“I am as soft as wool. I am a very soft person in life,” Emmerson Dambudzo Mnangagwa told the BBC in a recent interview, but his nickname is “The Crocodile”. There is probably no more ruthless person active in Zimbabwe’s politics and three months ago, he looked like a shoo-in to win the presidential election due to be held on Monday.
It was “ED”, as he is known, whose dismissal as vice-president last year triggered the military coup that finally forced the resignation of Robert Mugabe, whose 37-year rule had ruined the country economically. Mnangagwa emerged from that as the interim president of Zimbabwe and this election was supposed to put the seal of legitimacy on his rule.
It seemed an easy win because the main opposition party, the Movement for Democratic Change (MDC), is an alliance of seven smaller parties and its founder and leader for almost two decades died in February. But it isn’t turning out like that at all. Three months ago, Mnangagwa led the new MDC leader, Nelson Chamisa, by 11 points in the opinion polls, but by last week his lead had shrunk to just 3%.
Many people are still afraid to reveal their true voting intentions due to their ingrained fear of the ruling Zanu-PF Party’s frequent use of deadly violence against opposition supporters, so Chamisa could even come in ahead of Mnangagwa in next Monday’s vote. But there are 23 presidential candidates and unless Chamisa gets more than half the votes, that would mean a second, run-off election between the two.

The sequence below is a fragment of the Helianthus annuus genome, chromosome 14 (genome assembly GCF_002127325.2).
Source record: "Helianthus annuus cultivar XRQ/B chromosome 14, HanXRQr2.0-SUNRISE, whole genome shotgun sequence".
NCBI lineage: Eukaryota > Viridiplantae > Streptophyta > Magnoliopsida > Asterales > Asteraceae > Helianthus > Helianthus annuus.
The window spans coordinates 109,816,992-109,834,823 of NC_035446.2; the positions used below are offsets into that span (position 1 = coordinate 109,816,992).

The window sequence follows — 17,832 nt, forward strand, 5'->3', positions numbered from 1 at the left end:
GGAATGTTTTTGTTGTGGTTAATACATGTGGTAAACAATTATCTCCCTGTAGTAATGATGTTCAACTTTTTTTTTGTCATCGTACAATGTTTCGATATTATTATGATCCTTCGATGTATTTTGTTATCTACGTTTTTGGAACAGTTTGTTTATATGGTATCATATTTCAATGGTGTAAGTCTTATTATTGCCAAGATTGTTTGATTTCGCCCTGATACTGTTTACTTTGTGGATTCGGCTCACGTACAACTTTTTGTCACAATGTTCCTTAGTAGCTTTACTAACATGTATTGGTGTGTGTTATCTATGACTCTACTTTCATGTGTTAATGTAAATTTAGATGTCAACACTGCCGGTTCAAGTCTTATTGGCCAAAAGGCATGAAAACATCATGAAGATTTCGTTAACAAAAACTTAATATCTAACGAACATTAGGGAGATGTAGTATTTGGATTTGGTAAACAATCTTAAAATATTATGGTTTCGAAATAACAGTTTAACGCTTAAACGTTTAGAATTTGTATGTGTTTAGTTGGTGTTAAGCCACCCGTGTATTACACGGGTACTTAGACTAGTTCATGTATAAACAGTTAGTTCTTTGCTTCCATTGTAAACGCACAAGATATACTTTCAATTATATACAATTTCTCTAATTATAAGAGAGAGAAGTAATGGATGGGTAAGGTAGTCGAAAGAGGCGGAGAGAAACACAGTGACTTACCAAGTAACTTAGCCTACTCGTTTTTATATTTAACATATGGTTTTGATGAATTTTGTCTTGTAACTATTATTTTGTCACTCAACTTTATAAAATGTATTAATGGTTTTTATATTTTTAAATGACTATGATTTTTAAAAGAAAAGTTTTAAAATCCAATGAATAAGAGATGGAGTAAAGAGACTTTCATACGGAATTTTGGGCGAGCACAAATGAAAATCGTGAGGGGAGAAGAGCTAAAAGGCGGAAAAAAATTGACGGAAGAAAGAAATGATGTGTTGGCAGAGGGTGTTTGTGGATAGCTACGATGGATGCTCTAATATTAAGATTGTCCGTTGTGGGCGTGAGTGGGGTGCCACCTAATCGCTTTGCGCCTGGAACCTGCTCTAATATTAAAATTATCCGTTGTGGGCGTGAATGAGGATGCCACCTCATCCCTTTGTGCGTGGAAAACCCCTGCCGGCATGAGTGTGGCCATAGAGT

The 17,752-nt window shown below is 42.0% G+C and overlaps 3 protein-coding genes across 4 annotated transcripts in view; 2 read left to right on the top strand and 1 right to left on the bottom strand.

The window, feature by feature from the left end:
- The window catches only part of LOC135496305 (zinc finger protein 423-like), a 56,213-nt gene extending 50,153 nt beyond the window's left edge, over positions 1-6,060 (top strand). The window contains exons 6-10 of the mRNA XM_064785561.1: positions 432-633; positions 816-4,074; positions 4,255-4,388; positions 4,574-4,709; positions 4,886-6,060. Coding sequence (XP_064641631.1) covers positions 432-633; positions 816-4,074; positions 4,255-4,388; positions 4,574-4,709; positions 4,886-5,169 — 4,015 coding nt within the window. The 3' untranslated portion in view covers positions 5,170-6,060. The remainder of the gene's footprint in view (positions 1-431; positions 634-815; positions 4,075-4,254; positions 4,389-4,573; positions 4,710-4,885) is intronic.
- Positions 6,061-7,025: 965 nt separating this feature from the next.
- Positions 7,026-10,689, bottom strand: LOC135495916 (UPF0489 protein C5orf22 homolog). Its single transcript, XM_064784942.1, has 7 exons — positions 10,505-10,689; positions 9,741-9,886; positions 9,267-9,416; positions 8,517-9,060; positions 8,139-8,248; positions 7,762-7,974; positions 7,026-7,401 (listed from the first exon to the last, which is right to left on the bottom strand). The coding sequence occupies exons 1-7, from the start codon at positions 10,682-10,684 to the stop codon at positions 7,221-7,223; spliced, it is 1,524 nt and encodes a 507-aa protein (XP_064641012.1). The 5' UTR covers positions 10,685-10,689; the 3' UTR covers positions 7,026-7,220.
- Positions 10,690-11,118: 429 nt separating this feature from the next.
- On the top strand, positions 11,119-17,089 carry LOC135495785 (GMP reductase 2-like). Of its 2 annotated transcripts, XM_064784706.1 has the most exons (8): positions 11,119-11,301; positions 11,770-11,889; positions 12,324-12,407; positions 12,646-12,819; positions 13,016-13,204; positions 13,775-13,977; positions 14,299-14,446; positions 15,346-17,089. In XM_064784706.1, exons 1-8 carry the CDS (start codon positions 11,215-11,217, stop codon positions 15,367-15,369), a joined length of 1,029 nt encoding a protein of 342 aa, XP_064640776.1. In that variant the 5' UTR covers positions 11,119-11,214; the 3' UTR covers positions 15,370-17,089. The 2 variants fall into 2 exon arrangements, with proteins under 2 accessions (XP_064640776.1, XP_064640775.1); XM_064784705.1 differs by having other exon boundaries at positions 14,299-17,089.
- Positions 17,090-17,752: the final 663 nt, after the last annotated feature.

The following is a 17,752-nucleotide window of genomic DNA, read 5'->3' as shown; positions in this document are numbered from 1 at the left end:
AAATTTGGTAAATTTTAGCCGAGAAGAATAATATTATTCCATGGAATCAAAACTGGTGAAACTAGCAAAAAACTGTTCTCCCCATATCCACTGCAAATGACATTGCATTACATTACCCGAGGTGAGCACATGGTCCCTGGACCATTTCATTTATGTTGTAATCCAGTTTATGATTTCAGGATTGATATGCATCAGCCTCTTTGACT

The ruling Zanu-PF party has largely abstained from violence this time, but if it knew it was likely to lose the presidency in the second round, the gloves might come off. The army’s senior officers, all Zanu-PF members, count on Mnangagwa to maintain their privileged status in a relatively poor country and his past record contains a great deal of violence.
So he’s probably not afraid to use force again, and neither are his generals. But the army’s junior officers might not follow them, since they are not getting rich out of the current arrangement. It could get very messy and many Zimbabweans hope for a coalition government.
That might work well, since Mnangagwa could be a good president so long as his power and wealth were safe. His campaign focuses on fixing the economy and he argues that if only the country could show that it was stable, then foreign investment would flood in.
The paradox is that it might be less stable under a genuinely democratic government led by Chamisa. The threat of military intervention would be ever-present. Yet it is possible that Chamisa could win more than 50% of the votes and become president in the first round.
The unknown factor is the youth vote. Zimbabwe is a young country, with almost half the registered voters under 35, and they have never voted in a free and fair election before. Almost all of them, even the poorest, have mobile phones. They also have a reasonably good education and they face a staggeringly high unemployment rate.
So are these frustrated young men and women more likely to vote for dour, 75-year-old Mnangagwa, or for a quick-witted, humorous, 40-year-old newcomer called Chamisa? Stay tuned.